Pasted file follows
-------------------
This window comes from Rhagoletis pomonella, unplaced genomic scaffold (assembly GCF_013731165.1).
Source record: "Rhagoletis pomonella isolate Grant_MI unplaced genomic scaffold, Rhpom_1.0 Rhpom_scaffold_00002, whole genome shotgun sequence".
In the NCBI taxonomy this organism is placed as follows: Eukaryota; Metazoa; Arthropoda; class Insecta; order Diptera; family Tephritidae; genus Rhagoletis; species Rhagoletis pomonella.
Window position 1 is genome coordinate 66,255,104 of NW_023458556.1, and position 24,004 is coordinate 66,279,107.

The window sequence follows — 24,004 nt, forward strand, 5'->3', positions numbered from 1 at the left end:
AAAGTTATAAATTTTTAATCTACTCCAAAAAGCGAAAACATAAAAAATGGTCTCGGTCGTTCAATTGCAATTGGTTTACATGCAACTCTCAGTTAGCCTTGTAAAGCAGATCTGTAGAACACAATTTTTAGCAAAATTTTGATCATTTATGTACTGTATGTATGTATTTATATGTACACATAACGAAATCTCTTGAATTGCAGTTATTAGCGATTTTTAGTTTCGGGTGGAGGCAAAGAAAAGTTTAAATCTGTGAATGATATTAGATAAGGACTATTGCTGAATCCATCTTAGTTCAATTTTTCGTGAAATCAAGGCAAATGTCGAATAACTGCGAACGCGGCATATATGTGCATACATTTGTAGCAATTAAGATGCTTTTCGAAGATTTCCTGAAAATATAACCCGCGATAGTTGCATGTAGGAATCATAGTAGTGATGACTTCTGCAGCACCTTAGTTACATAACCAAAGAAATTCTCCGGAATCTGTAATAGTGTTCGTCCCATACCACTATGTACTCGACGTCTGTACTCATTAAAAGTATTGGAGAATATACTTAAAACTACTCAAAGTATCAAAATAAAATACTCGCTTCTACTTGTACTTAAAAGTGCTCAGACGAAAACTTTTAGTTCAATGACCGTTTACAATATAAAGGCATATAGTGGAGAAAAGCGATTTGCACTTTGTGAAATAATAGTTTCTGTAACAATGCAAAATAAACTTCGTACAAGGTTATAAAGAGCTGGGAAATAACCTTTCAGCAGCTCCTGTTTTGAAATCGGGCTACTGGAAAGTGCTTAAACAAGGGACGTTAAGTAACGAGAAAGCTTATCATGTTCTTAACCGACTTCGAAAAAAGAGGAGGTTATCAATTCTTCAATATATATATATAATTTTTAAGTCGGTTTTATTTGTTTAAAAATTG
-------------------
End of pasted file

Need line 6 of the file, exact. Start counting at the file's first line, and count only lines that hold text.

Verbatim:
AAAGTTATAAATTTTTAATCTACTCCAAAAAGCGAAAACATAAAAAATGGTCTCGGTCGTTCAATTGCAATTGGTTTACATGCAACTCTCAGTTAGCCTTGTAAAGCAGATCTGTAGAACACAATTTTTAGCAAAATTTTGATCATTTATGTACTGTATGTATGTATTTATATGTACACATAACGAAATCTCTTGAATTGCAGTTATTAGCGATTTTTAGTTTCGGGTGGAGGCAAAGAAAAGTTTAAATCTGTGAATGATATTAGATAAGGACTATTGCTGAATCCATCTTAGTTCAATTTTTCGTGAAATCAAGGCAAATGTCGAATAACTGCGAACGCGGCATATATGTGCATACATTTGTAGCAATTAAGATGCTTTTCGAAGATTTCCTGAAAATATAACCCGCGATAGTTGCATGTAGGAATCATAGTAGTGATGACTTCTGCAGCACCTTAGTTACATAACCAAAGAAATTCTCCGGAATCTGTAATAGTGTTCGTCCCATACCACTATGTACTCGACGTCTGTACTCATTAAAAGTATTGGAGAATATACTTAAAACTACTCAAAGTATCAAAATAAAATACTCGCTTCTACTTGTACTTAAAAGTGCTCAGACGAAAACTTTTAGTTCAATGACCGTTTACAATATAAAGGCATATAGTGGAGAAAAGCGATTTGCACTTTGTGAAATAATAGTTTCTGTAACAATGCAAAATAAACTTCGTACAAGGTTATAAAGAGCTGGGAAATAACCTTTCAGCAGCTCCTGTTTTGAAATCGGGCTACTGGAAAGTGCTTAAACAAGGGACGTTAAGTAACGAGAAAGCTTATCATGTTCTTAACCGACTTCGAAAAAAGAGGAGGTTATCAATTCTTCAATATATATATATAATTTTTAAGTCGGTTTTATTTGTTTAAAAATTG